We have proposed a biobehavioral model of variables and pathways believed to lead to immune and health effects. Regarding the health effects, we have discussed disease progression and related variables (e.g., DFI) as endpoints; however, the model may be relevant to other health outcomes, such as a higher incidence of infections and infectious (viral) illnesses (infections are a major obstacle in health care management of cancer patients and also are a major cause of death; Bodey, 1986). Further correlational studies of diagnosed cancer patients would need to be performed to document the reliability of the stress–immunity–cancer link. However, a stronger test would be, of course, to experimentally manipulate a variable in the model. Despite the numerous difficulties entailed, a randomized intervention trial offers a powerful test. A psychological–behavioral intervention is powerful because the prediction for the intervention would be for immune enhancement, more positive health outcomes, or both, in contrast to the prediction for a no-treatment control of downward regulation, poorer health outcomes, or both.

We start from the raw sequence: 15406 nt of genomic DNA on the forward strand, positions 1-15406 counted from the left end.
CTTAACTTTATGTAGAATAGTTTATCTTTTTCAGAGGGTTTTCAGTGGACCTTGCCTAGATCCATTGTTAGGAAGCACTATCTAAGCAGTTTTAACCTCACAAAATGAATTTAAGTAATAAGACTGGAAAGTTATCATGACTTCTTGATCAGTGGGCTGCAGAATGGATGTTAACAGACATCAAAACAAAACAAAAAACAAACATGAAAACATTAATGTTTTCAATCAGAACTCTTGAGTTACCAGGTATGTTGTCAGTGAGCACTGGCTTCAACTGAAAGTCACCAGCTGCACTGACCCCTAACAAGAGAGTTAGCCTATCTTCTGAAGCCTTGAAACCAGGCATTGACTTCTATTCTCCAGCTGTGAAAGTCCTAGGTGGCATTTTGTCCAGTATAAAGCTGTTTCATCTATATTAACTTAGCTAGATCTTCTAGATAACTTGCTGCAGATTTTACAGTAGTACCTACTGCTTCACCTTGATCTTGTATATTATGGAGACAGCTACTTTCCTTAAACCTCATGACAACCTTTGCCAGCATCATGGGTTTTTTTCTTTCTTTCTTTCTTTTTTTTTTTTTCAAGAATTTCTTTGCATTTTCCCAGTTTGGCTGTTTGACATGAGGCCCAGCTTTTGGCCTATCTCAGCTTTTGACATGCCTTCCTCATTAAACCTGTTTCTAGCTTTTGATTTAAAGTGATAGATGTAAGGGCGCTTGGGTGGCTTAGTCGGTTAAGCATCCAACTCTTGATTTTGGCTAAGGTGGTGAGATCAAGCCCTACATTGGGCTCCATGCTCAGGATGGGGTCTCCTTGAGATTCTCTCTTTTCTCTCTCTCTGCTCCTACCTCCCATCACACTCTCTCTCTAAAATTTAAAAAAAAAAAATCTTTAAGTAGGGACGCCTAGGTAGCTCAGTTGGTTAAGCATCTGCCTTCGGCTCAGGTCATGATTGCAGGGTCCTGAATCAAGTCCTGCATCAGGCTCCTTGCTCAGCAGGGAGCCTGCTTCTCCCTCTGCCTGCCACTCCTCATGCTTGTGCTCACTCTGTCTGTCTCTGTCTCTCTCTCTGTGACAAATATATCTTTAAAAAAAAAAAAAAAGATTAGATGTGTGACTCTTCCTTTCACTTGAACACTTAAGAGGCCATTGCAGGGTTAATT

We have reviewed the effects of psychological interventions on moderating immunity in noncancer populations (Kiecolt-Glaser & Glaser, 1992). There we noted that researchers have used diverse strategies to modulate immune function, including relaxation, hypnosis, exercise, self-disclosure, and cognitive–behavioral interventions, and these interventions have generally produced positive changes. For example, our PNI laboratory tested the immune effects of a relaxation training and social contact intervention (Kiecolt-Glaser et al., 1985) with a cancer-relevant sample, elderly adults (mean age of 74 years) living in independent living facilities. Subjects were randomized to (a) relaxation training, (b) social contact, or (c) no contact. Subjects in the two intervention conditions were seen individually three times a week for a month (12 sessions). Blood samples and self-report data were obtained at pretreatment, posttreatment, and one-month follow-up. Analysis of the the psychological data indicated that the relaxation intervention had quality of life effects, as indicated by significant reductions on the Hopkins Symptom Checklist (Derogatis, Lipman, Rickels, Uhlenhuth, & Covi, 1974), a measure of affective distress. Also, all subjects (including controls) reported a significant increase in self-rated quality of sleep, a positive health behavior. Analyses of the immune data indicated that the relaxation intervention produced significant increases (approximately 30%) in NK cell activity (see Figure 1 in Kiecolt-Glaser et al., 1985), with the highest percentage lysis of target cells occurring immediately after treatment.